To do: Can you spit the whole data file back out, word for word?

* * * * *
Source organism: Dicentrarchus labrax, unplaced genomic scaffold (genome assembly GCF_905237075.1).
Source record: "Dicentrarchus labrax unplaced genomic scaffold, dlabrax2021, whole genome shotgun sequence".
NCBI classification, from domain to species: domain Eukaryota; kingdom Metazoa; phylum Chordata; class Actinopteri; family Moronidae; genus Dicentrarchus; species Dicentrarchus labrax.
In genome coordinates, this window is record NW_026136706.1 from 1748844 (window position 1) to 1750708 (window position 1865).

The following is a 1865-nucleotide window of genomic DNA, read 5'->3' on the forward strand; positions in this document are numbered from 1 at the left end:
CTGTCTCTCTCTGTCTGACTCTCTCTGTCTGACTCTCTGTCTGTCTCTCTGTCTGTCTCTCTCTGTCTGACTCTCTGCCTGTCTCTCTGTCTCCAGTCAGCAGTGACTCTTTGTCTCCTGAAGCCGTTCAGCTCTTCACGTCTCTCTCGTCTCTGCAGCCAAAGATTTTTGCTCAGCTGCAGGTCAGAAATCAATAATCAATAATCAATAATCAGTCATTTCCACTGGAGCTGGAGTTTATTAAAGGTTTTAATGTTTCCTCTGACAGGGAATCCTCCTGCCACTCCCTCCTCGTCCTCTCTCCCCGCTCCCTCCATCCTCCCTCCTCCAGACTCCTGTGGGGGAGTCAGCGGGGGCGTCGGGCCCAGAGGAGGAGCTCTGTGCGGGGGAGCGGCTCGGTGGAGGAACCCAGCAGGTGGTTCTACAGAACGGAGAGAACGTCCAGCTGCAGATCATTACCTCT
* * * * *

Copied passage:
Source organism: Dicentrarchus labrax, unplaced genomic scaffold (genome assembly GCF_905237075.1).
Source record: "Dicentrarchus labrax unplaced genomic scaffold, dlabrax2021, whole genome shotgun sequence".
NCBI classification, from domain to species: domain Eukaryota; kingdom Metazoa; phylum Chordata; class Actinopteri; family Moronidae; genus Dicentrarchus; species Dicentrarchus labrax.
In genome coordinates, this window is record NW_026136706.1 from 1748844 (window position 1) to 1750708 (window position 1865).

The following is a 1865-nucleotide window of genomic DNA, read 5'->3' on the forward strand; positions in this document are numbered from 1 at the left end:
CTGTCTCTCTCTGTCTGACTCTCTCTGTCTGACTCTCTGTCTGTCTCTCTGTCTGTCTCTCTCTGTCTGACTCTCTGCCTGTCTCTCTGTCTCCAGTCAGCAGTGACTCTTTGTCTCCTGAAGCCGTTCAGCTCTTCACGTCTCTCTCGTCTCTGCAGCCAAAGATTTTTGCTCAGCTGCAGGTCAGAAATCAATAATCAATAATCAATAATCAGTCATTTCCACTGGAGCTGGAGTTTATTAAAGGTTTTAATGTTTCCTCTGACAGGGAATCCTCCTGCCACTCCCTCCTCGTCCTCTCTCCCCGCTCCCTCCATCCTCCCTCCTCCAGACTCCTGTGGGGGAGTCAGCGGGGGCGTCGGGCCCAGAGGAGGAGCTCTGTGCGGGGGAGCGGCTCGGTGGAGGAACCCAGCAGGTGGTTCTACAGAACGGAGAGAACGTCCAGCTGCAGATCATTACCTCT